Staff Training and Development
Once selected, staff need to be trained. Training on the curricular approach does not just occur once at the start of a staff member’s employment, but is more of a continuous journey that will start with the basics during an onboarding process supplemented throughout the year through continuing professional development. It is imperative that staff are continually trained and retrained in the curricular approach.
Many institutions utilize different methods for initial training and re-training on the curricular approach. Some send new staff members to ACPA’s Institute on the Curricular Approach (ICA) (Formerly the Residential Curriculum Institute (RCI)) every year. The Institute is an excellent way to ensure all staff members are thoroughly trained in curricular basics. While the Institute provides significant value, costs may make it difficult for all new staff members to attend. As a result, many institutions may replicate a similar institute experience on their own campus either internally or with the help of an outside facilitator. They instead reserve formal Institute attendance to key point people in their curricular development.
During these on campus Institutes, and especially during staff member on boarding processes, all staff members should become acquainted (and re-acquainted) with the theories and documents that guide the unique aspects of the curriculum at your institution. During the archeological dig process in developing the curriculum, it’s likely that you identified specific theories on which your curriculum is based and important institutional documents that guide your learning objectives. Make sure that staff members are provided with these documents, read and review these documents, and understand them through application and discussion. These foundational materials should be continuously reviewed for new insights or to determine if they continue to fit with your curriculum and industry and institutional trends.
Continuing on from these initial yearly on-boarding and training processes, it is important to establish a culture of learning and assessment around curricular related topics. You might have brown bag discussions on key articles related to student learning, or utilize social media to share inserting articles and blog posts (such as this one). The department can also bring in speaker and consultant experts in student learning and curriculum. Periodic curriculum review retreats can help ensure that there is dedicated time devoted to curricular development that may be overlooked when staff members are unable to step away from day-to-day duties.
Training will also look different for student staff members. Although they are not educational experts, it is important to help student staff members understand the learning and developmental processes they and their fellow students undergo while in college. Furthermore, you should help student staff members understand how departmental learning goals and outcomes were derived so they better understand the role they play in this work. Many institutions who have transitioned to curriculum teach their student staff members the basics of developmental and learning theory. Furthermore, they share goals and outcomes and demonstrate to student staff how these were arrived at.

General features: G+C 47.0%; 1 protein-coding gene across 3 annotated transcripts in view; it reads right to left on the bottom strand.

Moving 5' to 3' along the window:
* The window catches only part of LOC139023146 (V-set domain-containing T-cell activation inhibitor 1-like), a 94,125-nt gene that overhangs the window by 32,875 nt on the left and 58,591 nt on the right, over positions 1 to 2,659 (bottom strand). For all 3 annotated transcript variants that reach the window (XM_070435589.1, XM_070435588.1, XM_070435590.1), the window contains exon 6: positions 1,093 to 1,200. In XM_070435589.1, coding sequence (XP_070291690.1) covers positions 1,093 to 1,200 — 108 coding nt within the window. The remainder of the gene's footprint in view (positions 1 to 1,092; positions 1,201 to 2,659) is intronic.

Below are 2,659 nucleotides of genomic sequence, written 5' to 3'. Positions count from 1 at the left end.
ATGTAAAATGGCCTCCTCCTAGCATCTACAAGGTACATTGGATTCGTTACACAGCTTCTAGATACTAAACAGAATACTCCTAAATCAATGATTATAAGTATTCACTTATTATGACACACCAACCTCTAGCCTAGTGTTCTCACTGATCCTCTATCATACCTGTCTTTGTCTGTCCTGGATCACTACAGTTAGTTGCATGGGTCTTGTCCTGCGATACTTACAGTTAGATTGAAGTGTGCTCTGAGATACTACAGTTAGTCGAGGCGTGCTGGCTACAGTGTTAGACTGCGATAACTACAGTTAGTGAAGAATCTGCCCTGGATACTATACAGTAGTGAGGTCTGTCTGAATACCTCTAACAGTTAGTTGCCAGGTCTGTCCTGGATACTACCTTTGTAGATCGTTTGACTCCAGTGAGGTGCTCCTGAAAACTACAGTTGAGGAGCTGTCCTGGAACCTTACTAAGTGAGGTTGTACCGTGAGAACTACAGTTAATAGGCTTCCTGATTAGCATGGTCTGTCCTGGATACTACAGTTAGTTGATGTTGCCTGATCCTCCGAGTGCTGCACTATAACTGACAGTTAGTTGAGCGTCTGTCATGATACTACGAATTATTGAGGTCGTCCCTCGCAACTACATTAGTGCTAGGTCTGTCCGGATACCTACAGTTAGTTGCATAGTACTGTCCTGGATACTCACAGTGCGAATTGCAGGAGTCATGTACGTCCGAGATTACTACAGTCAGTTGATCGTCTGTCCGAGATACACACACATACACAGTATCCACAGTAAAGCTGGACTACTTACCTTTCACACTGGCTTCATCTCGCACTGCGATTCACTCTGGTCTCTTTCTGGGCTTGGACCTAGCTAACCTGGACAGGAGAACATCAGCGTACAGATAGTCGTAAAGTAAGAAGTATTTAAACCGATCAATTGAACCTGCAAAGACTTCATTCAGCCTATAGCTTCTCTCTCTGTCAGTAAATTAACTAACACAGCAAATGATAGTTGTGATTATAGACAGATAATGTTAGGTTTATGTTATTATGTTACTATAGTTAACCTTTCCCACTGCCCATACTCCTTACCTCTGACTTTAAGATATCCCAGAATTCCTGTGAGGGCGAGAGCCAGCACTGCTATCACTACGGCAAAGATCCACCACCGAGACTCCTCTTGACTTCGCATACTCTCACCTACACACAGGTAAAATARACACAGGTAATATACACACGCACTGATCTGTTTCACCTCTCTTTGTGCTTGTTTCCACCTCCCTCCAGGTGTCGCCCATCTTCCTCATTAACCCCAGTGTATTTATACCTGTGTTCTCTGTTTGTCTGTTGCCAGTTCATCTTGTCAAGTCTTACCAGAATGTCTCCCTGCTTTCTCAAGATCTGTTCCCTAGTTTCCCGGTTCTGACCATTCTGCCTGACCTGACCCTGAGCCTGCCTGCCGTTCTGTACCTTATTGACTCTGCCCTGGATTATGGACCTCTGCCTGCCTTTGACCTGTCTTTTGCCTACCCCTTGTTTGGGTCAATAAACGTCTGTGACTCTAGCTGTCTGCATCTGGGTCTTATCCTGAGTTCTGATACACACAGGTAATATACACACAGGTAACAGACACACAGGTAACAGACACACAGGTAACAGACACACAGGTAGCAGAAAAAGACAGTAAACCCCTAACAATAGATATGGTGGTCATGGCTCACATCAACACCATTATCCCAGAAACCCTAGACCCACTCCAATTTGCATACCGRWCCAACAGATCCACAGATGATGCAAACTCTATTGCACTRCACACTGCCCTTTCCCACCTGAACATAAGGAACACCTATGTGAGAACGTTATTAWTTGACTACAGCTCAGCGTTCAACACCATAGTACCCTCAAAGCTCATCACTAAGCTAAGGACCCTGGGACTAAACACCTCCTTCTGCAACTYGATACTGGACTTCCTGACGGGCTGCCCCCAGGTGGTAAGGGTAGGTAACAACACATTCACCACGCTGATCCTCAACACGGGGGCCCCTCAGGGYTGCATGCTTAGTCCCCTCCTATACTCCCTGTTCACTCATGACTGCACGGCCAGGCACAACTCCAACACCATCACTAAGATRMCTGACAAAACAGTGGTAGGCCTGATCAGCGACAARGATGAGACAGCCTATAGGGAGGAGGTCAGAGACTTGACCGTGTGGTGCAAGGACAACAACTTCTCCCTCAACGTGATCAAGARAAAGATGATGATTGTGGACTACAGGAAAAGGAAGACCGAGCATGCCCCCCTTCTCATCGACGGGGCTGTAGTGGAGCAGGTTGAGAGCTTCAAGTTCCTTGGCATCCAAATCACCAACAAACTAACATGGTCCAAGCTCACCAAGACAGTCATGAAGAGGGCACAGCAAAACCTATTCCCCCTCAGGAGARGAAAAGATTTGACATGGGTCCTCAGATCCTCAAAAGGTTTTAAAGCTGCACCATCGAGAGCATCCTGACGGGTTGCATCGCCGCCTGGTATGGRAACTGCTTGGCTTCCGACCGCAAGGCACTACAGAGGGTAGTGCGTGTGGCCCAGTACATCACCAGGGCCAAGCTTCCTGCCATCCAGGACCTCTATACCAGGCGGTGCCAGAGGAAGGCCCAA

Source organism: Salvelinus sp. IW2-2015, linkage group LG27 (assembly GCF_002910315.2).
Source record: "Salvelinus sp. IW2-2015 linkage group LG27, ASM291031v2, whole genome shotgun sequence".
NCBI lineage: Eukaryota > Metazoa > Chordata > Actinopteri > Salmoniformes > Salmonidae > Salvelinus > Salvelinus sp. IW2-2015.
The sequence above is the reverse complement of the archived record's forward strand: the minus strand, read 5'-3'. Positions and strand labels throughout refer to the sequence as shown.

For student staff practice, it is important to ensure the staff members have a solid set of leadership skills in place for the types of strategies they will enact in the curriculum. Whereas under programming models, event planning skills may have been paramount, under a curriculum, skills such as group facilitation, counseling, and interpersonal communication may become more important. The transition to a curriculum is an excellent way to develop a leadership training for staff members that connects to broader themes. You may consider mirroring the process of curriculum development in your development of a training program to model how this is put into practice.
Transitioning to a residential curriculum can touch all aspects of your department and staff. More than just a new model, it also requires a change in the way one works. To this end, a close examination of staff duties as well as how they are selected and trained is a key stage in the process. At its core, this re-examination requires staff to think differently about the way they do their work and how the department structures and rewards that work. Although change and transition are hard, there are ways that you can include all staff in these processes that ensures a smoother transition to a learning-centric curricular organization.
- When is the last time you reviewed staff member duties and responsibilities? How might these change under a curricular framework?
- What should be hired for and what can be trained on?
- How are you ensuring all staff members are knowledgeable and capable of enacting a curricular approach?
- How do you ensure ongoing training on learning and curricular concepts?
- How will you manage the transition with your current staff?